Pluripotent stem cells have garnered tremendous interest in recent years, which is primarily driven by the hope of finding a cure for several debilitating human diseases. Cell transplantation (regeneratve medicine) offers considerable therapeutic potential. The procedure employs pluripotent stem cells as these have the inherent ability to reproduce indefinitely and have the ability to produce over 200 different types of cells constituting the human body. The isolation of human embryonic stem cells (hESCs) from embryos and their successful culture in a petri dish in 1998 has been considered as a major breakthrough that is set to shape stem cell research in the 21st century. This has been followed by another remarkable breakthrough in 2006 when scientists demonstrated for the first time that such pluripotent stem cells could be produced from adult somatic tissues without having to use human embryos. These pluripotent stem cells are called the induced pluripotent stem (iPS) cells. Both hESCs and iPS cells – highly versatile cells – could pave the way for alleviating patients suffering from diabetes, Parkinson’s disease, Alzheimer’s disease, and many more. This book brings together the information from the last decade on stem cells, compiled by reputed research experts. Readers will learn all aspects of pluripotent stem cells from basic biology to their use in understanding disease process, toxicology, drug discovery and in developing therapeutic strategies. Research on these cells, including transitional and translational aspects, is explained with the aid of extensive figures, colour photographs, and tables. This book is a valuable resource for undergraduates, postgraduates, scientists, embryologists, tissue engineers, doctors and biomedical scientists interested in stem cell research and medicine.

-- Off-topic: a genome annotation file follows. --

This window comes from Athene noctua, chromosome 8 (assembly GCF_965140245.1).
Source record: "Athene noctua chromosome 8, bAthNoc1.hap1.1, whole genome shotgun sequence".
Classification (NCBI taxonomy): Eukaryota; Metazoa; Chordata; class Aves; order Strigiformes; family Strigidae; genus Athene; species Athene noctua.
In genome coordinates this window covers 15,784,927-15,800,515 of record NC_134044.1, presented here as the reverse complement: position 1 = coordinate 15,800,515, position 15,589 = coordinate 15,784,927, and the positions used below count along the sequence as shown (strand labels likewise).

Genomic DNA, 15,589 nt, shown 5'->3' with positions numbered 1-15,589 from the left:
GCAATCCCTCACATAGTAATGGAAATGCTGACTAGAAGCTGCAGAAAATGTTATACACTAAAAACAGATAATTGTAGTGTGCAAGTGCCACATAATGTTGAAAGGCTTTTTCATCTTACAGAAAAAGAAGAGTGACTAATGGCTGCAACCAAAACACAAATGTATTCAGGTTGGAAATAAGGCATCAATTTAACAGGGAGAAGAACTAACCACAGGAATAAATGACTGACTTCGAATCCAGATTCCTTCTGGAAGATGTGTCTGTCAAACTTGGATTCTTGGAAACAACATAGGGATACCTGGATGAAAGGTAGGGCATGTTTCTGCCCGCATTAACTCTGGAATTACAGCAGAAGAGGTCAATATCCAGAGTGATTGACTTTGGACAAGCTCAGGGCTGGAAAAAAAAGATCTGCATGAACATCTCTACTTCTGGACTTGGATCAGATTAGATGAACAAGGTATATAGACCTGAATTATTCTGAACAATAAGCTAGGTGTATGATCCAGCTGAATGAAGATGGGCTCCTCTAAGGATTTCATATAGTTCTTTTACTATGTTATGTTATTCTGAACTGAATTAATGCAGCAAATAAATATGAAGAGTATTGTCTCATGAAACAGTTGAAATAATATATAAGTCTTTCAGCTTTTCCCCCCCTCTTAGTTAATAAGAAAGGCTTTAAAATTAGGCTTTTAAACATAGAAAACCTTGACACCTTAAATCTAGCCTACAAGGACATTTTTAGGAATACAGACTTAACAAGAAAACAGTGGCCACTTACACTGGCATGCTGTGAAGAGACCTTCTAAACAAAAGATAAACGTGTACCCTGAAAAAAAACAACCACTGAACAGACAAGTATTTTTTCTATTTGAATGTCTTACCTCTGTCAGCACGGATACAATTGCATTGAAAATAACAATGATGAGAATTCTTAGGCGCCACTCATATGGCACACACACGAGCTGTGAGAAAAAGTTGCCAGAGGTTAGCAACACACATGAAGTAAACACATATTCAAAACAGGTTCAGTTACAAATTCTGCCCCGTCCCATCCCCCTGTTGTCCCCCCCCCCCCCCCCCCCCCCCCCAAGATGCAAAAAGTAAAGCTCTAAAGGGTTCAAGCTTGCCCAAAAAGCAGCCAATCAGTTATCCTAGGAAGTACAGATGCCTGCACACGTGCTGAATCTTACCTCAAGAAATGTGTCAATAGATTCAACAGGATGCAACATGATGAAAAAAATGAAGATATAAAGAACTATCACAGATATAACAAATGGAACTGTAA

This is the first experimental protocol book that covers the differentiation of bone marrow-derived stem cells (BMSCs) into specific cell types, targeted at the undergraduate and graduate student level. The 19 chapters deal with the differentiation methods using small molecules, cytokines and polymeric scaffolds.
BMSCs are pluripotential in that they not only act as myelo-regenerative and supportive cells, but can also differentiate into almost any kind of cells in our body. In addition, when implanted in vivo, they could help repair multiple tissues such as blood vessels, heart, liver and so on.
For the differentiation of BMSCs, many methods have been introduced to adjust their microenvironment (chemical and physical cues), including chemical induction methods using large or small molecules and pellet culture; mechanical stimulation induction methods using cyclic mechano-transduction or ultrasonication; cytokine-released method using scaffolds; and so on.
Readership: Undergraduate and graduate students and researchers in biomedical engineering, tissue engineering, stem cell research, nanotechnology and material science.